Blake S. Schindler

Three years of legal wrangling is expected to come to an end Friday when the third and final suspect is sentenced for the murder of Kenneth Allen Jr.

Blake S. Schindler, 20, is scheduled to be sentenced Friday Nov. 8, at 3 p.m. in the Franklin County Judicial Center in front of Michael S. Wright, 12th District judge in Warren County. 

Schindler was found guilty Aug. 28 by a Franklin County jury of second-degree felony murder, and felonies of first-degree burglary, felonies restraint and robbery for Allen’s death Nov. 3, 2016. 

The jury recommended Schindler serve 80 years in prison, but Judge Wright will make the final sentencing decision. 

The two other suspects, Timothy D. Wonish, 33, and Whitney D. Robins, 31, are serving seven years in the Missouri Department of Corrections on the charge of involuntary manslaughter.

Schindler rejected the same plea agreement offered by former Franklin County Prosecuting Attorney Robert Parks to the other two suspects. 

Then, after Parks left office in December 2018, the new prosecutor, Matt Becker, took Schindler’s case to the grand jury — a decision supported by Ken Allen’s daughter Kathy Allen.

“Weeks after Schindler surprised Parks that day, the newly elected (Becker) reindicted Schindler on all of the original charges, ready to take him to trial,” she said.

Kathy Allen has publicly criticized Parks’ decision to offer the suspects a plea agreement. She also took him to court by filing a writ of mandamus in February 2018 to have Parks removed from the Wonish, Robins and Schindler cases. 

“The significance of Schindler’s conviction cannot be overstated,” Kathy Allen said. 

“Whereas the previous Prosecuting Attorney Parks was ready to allow them to get away with it by offering a plea deal for a far lesser offense, the new Prosecuting Attorney Becker made the case for one of them and nailed Schindler,” she added. 

“All the while I have organized, protested in the street and in social media this miscarriage of justice that was given to the other two assailants. With the help of friends and family, we were heard by the community and the local criminal justice system.”

Schindler Trial

It took the Franklin County jury comprised of five women and seven men 40 minutes to return guilty verdicts at the conclusion of the three-day trial.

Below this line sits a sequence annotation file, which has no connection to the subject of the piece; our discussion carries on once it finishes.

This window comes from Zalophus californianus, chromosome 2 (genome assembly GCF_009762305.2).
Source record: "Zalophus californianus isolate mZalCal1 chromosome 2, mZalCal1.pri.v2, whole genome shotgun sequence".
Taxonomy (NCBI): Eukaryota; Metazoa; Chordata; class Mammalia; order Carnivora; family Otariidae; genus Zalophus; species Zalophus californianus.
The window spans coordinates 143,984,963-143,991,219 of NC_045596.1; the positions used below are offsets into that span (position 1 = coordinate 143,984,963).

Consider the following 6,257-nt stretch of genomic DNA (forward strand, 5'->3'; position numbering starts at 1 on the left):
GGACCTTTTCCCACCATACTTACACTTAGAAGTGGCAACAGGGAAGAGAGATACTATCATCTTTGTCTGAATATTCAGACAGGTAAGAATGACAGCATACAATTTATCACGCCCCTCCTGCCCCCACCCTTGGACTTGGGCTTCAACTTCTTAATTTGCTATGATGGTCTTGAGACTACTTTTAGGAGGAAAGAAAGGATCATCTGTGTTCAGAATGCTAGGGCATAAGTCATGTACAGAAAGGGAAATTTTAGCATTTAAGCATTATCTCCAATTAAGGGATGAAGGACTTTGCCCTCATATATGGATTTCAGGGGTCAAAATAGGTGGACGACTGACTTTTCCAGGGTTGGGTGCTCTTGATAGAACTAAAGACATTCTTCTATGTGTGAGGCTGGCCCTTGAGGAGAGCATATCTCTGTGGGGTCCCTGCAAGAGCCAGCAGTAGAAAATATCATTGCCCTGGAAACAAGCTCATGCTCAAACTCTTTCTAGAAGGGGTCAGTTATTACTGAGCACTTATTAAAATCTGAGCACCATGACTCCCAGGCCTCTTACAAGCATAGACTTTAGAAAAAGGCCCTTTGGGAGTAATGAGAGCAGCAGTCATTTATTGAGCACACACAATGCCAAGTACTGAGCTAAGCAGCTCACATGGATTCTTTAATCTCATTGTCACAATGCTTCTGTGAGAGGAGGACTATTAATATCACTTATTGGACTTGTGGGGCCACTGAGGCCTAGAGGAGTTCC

During closing arguments of the trial, Becker argued that Wonish, Robins and Schindler intended to steal from Allen “to feed their drug habit.” 

“Whitney Robins described a scene to the detective who interviewed her of Ken Allen immediately being attacked by Blake Schindler and Tim Wonish,” he told the jury. “Whitney Robins wrapped a lamp cord around Ken Allen’s legs after she was told to make him stop kicking — either Timothy Wonish or Blake Schindler bound his hands with a phone charge cord.”

When Allen was found, he was lying in a pool of blood with his hands bound behind him and feet wrapped up with a lamp cord.

“At some point during this altercation, one of them applied pressure to Ken Allen’s neck, causing his death by asphyxiation due to neck compression,” Becker said in the closing arguments.

The prosecutor also alleged in the courtroom that Schindler directed Robins to a dresser where she stole credit cards and Ken Allen’s prescription medication.

“After they had Ken Allen tied up face down on the floor, the evidence suggests that the three of them immediately started stealing,” Becker told the jury.

He said the suspects then drove to North St. Louis County using Allen’s credit cards a couple of times along the way, before purchasing heroin for Robins and Wonish.


After presenting the guilty verdicts, the jury later returned with verdicts sentencing Schindler to a total of 80 years in prison on the charges.

The jury’s verdicts were: 30 years each on the counts of murder and robbery. For burglary, the jury returned a verdict of 15 years, and five years for restraint.

Judge Wright will make the final decision on sentencing Friday. On Oct. 24, the Sentencing Assessment Report (SAR) was filed with the courts. 

On Sept. 29, Joseph M. Hadican, Schindler’s attorney, filed a motion for a new trial.